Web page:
Auburn is slated to play New Mexico State in the opening round of this year’s NCAA tournament, and though the team is a mid-major from the Western Athletic Conference (WAC), they have an upset run up their sleeve if Auburn doesn’t play at its highest level.
Since 2010, New Mexico State has missed two tournaments. Considering the WAC only gets one bid for the conference champion, the Aggies have carved out a role for themselves as a quiet powerhouse.
Only 21 teams in the country have had six-straight seasons with 20-plus wins, and the Aggies are one of them. They’ve made it to the second round four times while never being seeded higher than 11.
In comparison, Auburn has been to the tournament a total of nine times in program history.
This year, the Aggies have only lost four games. Three of those were against out-of-conference opponents, including a three-point defeat to 4-seed Kansas.
Much like the quarterback position for Auburn football, New Mexico State’s team is comprised mostly of transfers. Eleven of 16 players on the roster have come from another school, effectively putting together a JUCO all-star team.
With the experience that his players have, head coach Chris Jans is able to go deep into his bench.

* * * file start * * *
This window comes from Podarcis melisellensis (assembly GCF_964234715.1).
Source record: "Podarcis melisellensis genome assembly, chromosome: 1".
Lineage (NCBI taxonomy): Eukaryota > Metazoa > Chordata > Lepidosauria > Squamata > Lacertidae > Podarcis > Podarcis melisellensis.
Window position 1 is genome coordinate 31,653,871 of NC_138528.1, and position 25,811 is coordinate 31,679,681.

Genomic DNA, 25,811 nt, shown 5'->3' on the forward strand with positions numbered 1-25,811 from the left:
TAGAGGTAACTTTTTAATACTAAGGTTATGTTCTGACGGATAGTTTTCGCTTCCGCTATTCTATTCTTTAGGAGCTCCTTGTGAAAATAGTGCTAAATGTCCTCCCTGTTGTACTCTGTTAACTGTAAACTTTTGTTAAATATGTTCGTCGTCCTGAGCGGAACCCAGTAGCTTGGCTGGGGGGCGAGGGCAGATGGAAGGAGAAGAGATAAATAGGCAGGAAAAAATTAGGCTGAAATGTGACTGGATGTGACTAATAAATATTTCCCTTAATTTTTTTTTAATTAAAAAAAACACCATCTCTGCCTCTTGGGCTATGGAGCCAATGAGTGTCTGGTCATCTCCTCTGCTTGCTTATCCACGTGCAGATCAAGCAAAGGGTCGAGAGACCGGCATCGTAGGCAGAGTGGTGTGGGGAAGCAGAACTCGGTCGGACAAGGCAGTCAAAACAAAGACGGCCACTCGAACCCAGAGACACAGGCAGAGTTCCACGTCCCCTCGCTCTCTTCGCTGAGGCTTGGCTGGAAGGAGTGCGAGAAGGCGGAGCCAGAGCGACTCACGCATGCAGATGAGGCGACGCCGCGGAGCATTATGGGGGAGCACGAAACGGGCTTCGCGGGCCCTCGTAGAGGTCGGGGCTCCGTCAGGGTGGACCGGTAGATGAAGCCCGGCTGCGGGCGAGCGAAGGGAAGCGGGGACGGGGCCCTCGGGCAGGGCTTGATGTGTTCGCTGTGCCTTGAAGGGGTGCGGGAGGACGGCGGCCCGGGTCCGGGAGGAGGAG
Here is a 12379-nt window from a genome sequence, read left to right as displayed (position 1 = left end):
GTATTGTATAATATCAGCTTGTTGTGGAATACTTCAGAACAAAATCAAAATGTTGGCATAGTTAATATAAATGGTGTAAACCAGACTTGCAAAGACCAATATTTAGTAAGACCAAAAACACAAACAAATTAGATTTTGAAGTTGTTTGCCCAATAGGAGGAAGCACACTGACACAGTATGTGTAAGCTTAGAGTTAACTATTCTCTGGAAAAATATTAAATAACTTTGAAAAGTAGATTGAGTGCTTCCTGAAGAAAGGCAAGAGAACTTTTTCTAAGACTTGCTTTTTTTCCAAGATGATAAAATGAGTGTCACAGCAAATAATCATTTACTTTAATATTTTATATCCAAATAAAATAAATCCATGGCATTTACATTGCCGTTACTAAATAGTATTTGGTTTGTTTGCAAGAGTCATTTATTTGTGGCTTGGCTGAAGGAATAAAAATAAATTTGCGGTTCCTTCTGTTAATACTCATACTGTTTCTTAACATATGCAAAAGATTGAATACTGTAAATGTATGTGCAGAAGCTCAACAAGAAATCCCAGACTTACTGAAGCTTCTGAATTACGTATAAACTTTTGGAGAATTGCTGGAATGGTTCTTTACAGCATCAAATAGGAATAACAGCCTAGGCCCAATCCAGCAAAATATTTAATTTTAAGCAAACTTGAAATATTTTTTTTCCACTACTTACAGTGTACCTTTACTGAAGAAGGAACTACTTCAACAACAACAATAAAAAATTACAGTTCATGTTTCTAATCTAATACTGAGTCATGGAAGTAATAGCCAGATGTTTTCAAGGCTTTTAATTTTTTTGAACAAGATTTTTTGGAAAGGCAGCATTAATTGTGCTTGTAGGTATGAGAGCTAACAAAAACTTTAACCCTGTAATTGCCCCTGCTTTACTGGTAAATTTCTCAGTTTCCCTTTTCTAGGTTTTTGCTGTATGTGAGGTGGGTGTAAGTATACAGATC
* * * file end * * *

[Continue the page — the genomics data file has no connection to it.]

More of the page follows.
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There is no clear second unit as the whole team could start. Twelve players have started at least one game and 13 players average over 10 minutes of playing time per game.
This next-man-up strategy is key to the stifling defense that Jans has installed. Only one opponent has scored over 80 points on New Mexico State this season, including Kansas who only scored 63 points, the Jayhawks' second-lowest output of the season.
Offensively, they take 27 threes a game and get the ball in the hands of their leading scorer, Terrell Brown. Brown is lethal from downtown, shooting four 3-pointers a game at a 43-percent clip.
Jans' squad averages 77 points a game because there is never a drop in production. It’s hard for the Aggies to get into a scoring lull with such a deep rotation as half of the roster averages over five points.
If Auburn wants to avoid the notorious 5-seed 12-seed upset, it will have to keep the Aggies off of the offensive glass. New Mexico State is the seventh best team in the nation at controlling the offensive glass and getting second-chance points.
Scoring will not come easy against this team, but limiting the possessions it gets will also help slow down the Aggies' offensive attack.
Even though this team is from the WAC, the Aggies are anything but. There are no easy games in March.
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